And then, usually, moments or minutes later in the back of my consciousness a sort of "distant echoey sound" snapped me out of that pleasant mental meandering.

 

"Jerome! are you paying attention!" and I'd shake my head In a fashion very similar to the way kids try to shake the sleepy bugs out of their minds upon first awakening from a pleasant dream and realize that for however long the contemplation had been, it had been wrapped in a body that appeared to be sitting in some sort of glazed posture appearing to be staring out of the window.instead of "sitting up straight and concentrating on what the teacher was saying as I should have been."

 

I was a reader early on. My parents attempted to be diligent about what I wasn't allowed to read (aka comic books). it wasn't confrontational. I accepted their judgment, but did enjoy reading my friends' comic books when the chance arose. 

 

I was a "good"  reader, but a slow reader. The family had driven the 20 mile round trip to the library  once or twice a week  for as long as I could remember. I'd come home with as many as six or seven chapter books and be eager to decide which one I'd start first. Yet I was a slow reader, not hesitant; not reluctant, not struggling. Just slow as in eating a delicious meal slowly to postpone the inevitability of sooner or later reaching the last bite of a good meal or a delicious story.

 

The only pacing guide in my personal reading was the "DUE DATE" card the library placed in checked out books. But even that did not force me to read fast as I was perfectly aware of the fact that any book I'd checked out but not gotten around to reading could simply be re-checked out on our next trip to the library.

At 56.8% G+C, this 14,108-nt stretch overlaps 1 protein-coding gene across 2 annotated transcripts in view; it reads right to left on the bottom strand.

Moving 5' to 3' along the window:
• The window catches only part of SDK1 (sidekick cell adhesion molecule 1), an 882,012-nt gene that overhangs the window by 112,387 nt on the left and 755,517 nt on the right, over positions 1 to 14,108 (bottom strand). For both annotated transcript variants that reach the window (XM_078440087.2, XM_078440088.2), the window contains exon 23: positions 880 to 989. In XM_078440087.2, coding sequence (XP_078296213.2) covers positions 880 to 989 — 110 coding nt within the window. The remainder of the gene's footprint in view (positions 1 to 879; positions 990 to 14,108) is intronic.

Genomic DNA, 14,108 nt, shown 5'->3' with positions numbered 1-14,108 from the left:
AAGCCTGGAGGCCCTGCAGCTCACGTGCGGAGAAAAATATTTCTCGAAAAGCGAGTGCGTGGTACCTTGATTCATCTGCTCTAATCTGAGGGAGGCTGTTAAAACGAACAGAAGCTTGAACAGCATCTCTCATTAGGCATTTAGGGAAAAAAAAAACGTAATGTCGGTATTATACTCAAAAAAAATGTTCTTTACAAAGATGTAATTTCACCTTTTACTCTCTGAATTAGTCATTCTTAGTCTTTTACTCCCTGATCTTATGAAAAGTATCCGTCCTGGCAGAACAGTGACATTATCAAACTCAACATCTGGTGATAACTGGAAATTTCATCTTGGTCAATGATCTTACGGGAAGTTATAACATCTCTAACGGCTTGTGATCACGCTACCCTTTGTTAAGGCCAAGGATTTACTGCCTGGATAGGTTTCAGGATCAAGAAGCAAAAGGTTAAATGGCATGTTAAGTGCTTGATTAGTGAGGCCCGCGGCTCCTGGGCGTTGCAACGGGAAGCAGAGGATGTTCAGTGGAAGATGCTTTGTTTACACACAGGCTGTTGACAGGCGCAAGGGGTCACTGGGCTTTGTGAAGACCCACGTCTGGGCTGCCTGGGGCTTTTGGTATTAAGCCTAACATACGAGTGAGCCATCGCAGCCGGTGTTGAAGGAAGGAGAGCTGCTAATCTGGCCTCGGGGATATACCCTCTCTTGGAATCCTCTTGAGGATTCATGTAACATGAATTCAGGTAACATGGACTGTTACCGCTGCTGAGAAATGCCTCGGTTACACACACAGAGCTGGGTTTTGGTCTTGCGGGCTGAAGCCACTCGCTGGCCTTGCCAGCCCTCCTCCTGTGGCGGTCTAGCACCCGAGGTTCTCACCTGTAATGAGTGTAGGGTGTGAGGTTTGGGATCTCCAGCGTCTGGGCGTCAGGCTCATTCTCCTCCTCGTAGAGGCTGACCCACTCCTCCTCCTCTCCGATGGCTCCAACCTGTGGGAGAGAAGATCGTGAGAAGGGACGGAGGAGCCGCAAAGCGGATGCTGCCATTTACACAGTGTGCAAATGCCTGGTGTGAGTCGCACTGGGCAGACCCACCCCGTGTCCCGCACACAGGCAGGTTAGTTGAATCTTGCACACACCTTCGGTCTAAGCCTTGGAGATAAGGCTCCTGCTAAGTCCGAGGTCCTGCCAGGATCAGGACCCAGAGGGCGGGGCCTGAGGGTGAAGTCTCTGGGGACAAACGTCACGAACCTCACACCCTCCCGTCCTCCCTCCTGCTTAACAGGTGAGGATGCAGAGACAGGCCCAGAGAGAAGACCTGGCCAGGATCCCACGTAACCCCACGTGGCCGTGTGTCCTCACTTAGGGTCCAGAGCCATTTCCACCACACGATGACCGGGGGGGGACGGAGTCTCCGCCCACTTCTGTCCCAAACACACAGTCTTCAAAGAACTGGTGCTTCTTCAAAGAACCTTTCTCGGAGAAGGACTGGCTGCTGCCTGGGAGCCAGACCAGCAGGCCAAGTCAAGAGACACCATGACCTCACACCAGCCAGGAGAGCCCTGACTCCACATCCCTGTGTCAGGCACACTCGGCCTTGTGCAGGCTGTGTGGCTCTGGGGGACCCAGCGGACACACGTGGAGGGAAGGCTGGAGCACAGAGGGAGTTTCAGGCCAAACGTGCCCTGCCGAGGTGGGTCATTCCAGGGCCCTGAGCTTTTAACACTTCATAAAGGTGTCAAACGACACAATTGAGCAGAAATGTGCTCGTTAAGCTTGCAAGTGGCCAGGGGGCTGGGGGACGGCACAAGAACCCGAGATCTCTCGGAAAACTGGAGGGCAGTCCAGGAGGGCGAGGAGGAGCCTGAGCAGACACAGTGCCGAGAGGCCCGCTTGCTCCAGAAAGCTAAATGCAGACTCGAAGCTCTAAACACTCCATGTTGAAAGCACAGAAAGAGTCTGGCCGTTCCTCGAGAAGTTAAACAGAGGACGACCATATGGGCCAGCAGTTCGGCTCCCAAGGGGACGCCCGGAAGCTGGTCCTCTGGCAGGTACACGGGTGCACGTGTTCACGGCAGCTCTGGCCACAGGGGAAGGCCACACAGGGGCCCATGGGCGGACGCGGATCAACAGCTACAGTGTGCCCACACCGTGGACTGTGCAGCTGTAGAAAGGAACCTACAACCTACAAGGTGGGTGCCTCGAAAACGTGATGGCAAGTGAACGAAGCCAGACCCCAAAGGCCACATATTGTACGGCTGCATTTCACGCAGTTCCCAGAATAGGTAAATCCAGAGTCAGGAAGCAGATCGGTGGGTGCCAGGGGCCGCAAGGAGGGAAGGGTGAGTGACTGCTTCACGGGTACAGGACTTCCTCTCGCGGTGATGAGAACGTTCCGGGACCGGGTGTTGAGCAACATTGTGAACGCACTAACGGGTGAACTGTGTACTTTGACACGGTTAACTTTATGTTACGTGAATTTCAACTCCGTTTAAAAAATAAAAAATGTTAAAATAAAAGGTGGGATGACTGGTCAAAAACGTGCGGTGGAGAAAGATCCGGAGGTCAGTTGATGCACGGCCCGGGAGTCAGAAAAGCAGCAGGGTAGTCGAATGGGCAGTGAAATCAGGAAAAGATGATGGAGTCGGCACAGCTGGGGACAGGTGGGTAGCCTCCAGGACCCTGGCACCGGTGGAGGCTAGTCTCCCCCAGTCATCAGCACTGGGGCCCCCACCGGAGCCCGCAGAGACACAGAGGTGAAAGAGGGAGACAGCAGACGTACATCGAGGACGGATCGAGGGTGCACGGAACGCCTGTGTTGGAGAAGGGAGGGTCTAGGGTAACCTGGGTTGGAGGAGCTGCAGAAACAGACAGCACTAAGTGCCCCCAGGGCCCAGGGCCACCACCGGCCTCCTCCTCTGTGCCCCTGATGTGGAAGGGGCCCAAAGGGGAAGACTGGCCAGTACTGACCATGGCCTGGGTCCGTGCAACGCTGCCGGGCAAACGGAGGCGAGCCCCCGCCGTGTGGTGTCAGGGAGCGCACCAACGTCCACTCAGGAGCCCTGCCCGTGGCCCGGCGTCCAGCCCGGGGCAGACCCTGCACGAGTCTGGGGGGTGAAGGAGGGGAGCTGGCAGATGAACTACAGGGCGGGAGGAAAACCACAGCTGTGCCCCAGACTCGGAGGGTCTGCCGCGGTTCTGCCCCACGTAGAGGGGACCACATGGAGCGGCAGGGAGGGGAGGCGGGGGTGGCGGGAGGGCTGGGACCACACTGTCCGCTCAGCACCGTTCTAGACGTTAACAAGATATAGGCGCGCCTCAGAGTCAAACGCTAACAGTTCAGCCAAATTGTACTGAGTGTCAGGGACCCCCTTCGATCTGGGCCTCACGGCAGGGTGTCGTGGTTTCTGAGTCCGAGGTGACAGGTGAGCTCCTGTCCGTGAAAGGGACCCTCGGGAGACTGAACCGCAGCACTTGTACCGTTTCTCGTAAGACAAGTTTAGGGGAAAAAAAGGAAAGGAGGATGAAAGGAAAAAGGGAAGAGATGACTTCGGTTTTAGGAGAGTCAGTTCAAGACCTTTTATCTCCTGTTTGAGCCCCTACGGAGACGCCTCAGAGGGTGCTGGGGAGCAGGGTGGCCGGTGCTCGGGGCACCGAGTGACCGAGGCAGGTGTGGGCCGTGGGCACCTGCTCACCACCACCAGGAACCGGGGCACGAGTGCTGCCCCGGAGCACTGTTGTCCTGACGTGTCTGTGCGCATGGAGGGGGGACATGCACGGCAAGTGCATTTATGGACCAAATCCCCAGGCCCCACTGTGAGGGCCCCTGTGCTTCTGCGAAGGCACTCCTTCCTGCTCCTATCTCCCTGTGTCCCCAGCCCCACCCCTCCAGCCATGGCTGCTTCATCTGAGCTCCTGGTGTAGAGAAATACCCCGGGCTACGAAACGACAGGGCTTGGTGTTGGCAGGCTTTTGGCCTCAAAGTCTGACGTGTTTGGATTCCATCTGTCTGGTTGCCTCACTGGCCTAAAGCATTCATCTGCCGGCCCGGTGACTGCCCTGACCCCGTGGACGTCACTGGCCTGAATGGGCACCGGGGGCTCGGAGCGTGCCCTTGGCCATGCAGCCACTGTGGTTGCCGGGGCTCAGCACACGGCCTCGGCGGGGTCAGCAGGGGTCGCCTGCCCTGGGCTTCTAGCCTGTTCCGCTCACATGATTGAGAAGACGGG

Eventually the pressure at school to "get through" the reading assignment, engaging or not, led me to the discovery of skimming, and in history, now a favorite subject but not so much then, to discovering that reading the bold text and first sentence following the bold text was generally sufficient to be able to appear as though I'd read the assignment during the next day's class discussion.

 

And, though I never shared it with friends, I knew this was "cheating" so I would often make the attempt to "really do the reading." And, I kept it a secret that I would often find myself in the middle of a paragraph realizing that though I had actually read every page to that point, that I would "wake up" in much the same fashion as I had when a teacher snapped me out of my "staring out the window" days in earlier grades, and I'd realize that I had read, but in some bizarre way also not paid any attention to what I was reading. I'd re-read the paragraph and wonder what it was about and find myself flipping backwards in pages looking for the last thing I remembered having read. Sometimes it was several pages. 

 

It wasn't until much later that I discovered that this is not an uncommon phenomenon among my students.

 

You may have suspected for awhile, that this blog itself seems to only have a distant connection to the scooped article. But, that's sort of how it has always been. Reading "A" does not always lead to reading "B" then "C" and so on. Reading "A" often leads to discovering some sort of connection in an interest in thinking about "B" and "infinity" and "$%$#^"  and a "vacation memory." 

 

So, back to the article. we've all contemplated the distinctions between paper-based reading and digital reading. My position has been to suggest that this is a false issue in many ways and the tug-o-war between the opposing proponents can be much more harmful than helpful.